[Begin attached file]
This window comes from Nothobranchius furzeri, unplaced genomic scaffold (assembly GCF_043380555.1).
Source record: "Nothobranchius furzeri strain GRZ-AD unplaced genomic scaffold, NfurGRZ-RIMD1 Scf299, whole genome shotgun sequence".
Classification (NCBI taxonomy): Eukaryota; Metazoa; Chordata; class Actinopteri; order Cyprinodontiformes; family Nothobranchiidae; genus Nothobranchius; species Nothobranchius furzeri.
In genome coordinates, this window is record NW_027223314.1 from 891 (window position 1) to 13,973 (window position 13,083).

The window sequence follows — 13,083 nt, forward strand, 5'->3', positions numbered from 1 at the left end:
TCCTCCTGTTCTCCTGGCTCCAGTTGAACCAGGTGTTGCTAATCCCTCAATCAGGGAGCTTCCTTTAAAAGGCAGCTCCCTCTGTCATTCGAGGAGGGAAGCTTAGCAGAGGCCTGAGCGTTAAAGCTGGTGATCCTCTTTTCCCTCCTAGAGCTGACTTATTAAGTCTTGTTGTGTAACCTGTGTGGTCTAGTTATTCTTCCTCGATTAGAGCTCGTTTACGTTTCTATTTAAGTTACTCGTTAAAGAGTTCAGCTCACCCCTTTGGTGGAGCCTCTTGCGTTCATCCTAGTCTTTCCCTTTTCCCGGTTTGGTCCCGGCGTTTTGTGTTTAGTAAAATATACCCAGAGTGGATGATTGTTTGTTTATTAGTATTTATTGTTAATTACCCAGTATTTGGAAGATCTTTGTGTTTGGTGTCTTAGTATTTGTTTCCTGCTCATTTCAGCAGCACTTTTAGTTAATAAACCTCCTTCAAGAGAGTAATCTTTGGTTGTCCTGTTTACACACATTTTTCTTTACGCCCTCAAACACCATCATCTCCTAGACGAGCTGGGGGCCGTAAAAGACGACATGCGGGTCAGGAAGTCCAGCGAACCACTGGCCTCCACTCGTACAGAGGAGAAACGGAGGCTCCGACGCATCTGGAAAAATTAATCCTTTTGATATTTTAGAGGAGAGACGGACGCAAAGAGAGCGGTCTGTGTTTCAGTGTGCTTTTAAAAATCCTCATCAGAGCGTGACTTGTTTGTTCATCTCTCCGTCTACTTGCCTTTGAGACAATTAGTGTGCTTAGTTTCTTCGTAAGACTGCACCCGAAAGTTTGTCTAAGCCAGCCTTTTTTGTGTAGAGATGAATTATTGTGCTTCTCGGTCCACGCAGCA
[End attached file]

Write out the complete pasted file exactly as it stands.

This window comes from Nothobranchius furzeri, unplaced genomic scaffold (assembly GCF_043380555.1).
Source record: "Nothobranchius furzeri strain GRZ-AD unplaced genomic scaffold, NfurGRZ-RIMD1 Scf299, whole genome shotgun sequence".
Classification (NCBI taxonomy): Eukaryota; Metazoa; Chordata; class Actinopteri; order Cyprinodontiformes; family Nothobranchiidae; genus Nothobranchius; species Nothobranchius furzeri.
In genome coordinates, this window is record NW_027223314.1 from 891 (window position 1) to 13,973 (window position 13,083).

The window sequence follows — 13,083 nt, forward strand, 5'->3', positions numbered from 1 at the left end:
TCCTCCTGTTCTCCTGGCTCCAGTTGAACCAGGTGTTGCTAATCCCTCAATCAGGGAGCTTCCTTTAAAAGGCAGCTCCCTCTGTCATTCGAGGAGGGAAGCTTAGCAGAGGCCTGAGCGTTAAAGCTGGTGATCCTCTTTTCCCTCCTAGAGCTGACTTATTAAGTCTTGTTGTGTAACCTGTGTGGTCTAGTTATTCTTCCTCGATTAGAGCTCGTTTACGTTTCTATTTAAGTTACTCGTTAAAGAGTTCAGCTCACCCCTTTGGTGGAGCCTCTTGCGTTCATCCTAGTCTTTCCCTTTTCCCGGTTTGGTCCCGGCGTTTTGTGTTTAGTAAAATATACCCAGAGTGGATGATTGTTTGTTTATTAGTATTTATTGTTAATTACCCAGTATTTGGAAGATCTTTGTGTTTGGTGTCTTAGTATTTGTTTCCTGCTCATTTCAGCAGCACTTTTAGTTAATAAACCTCCTTCAAGAGAGTAATCTTTGGTTGTCCTGTTTACACACATTTTTCTTTACGCCCTCAAACACCATCATCTCCTAGACGAGCTGGGGGCCGTAAAAGACGACATGCGGGTCAGGAAGTCCAGCGAACCACTGGCCTCCACTCGTACAGAGGAGAAACGGAGGCTCCGACGCATCTGGAAAAATTAATCCTTTTGATATTTTAGAGGAGAGACGGACGCAAAGAGAGCGGTCTGTGTTTCAGTGTGCTTTTAAAAATCCTCATCAGAGCGTGACTTGTTTGTTCATCTCTCCGTCTACTTGCCTTTGAGACAATTAGTGTGCTTAGTTTCTTCGTAAGACTGCACCCGAAAGTTTGTCTAAGCCAGCCTTTTTTGTGTAGAGATGAATTATTGTGCTTCTCGGTCCACGCAGCA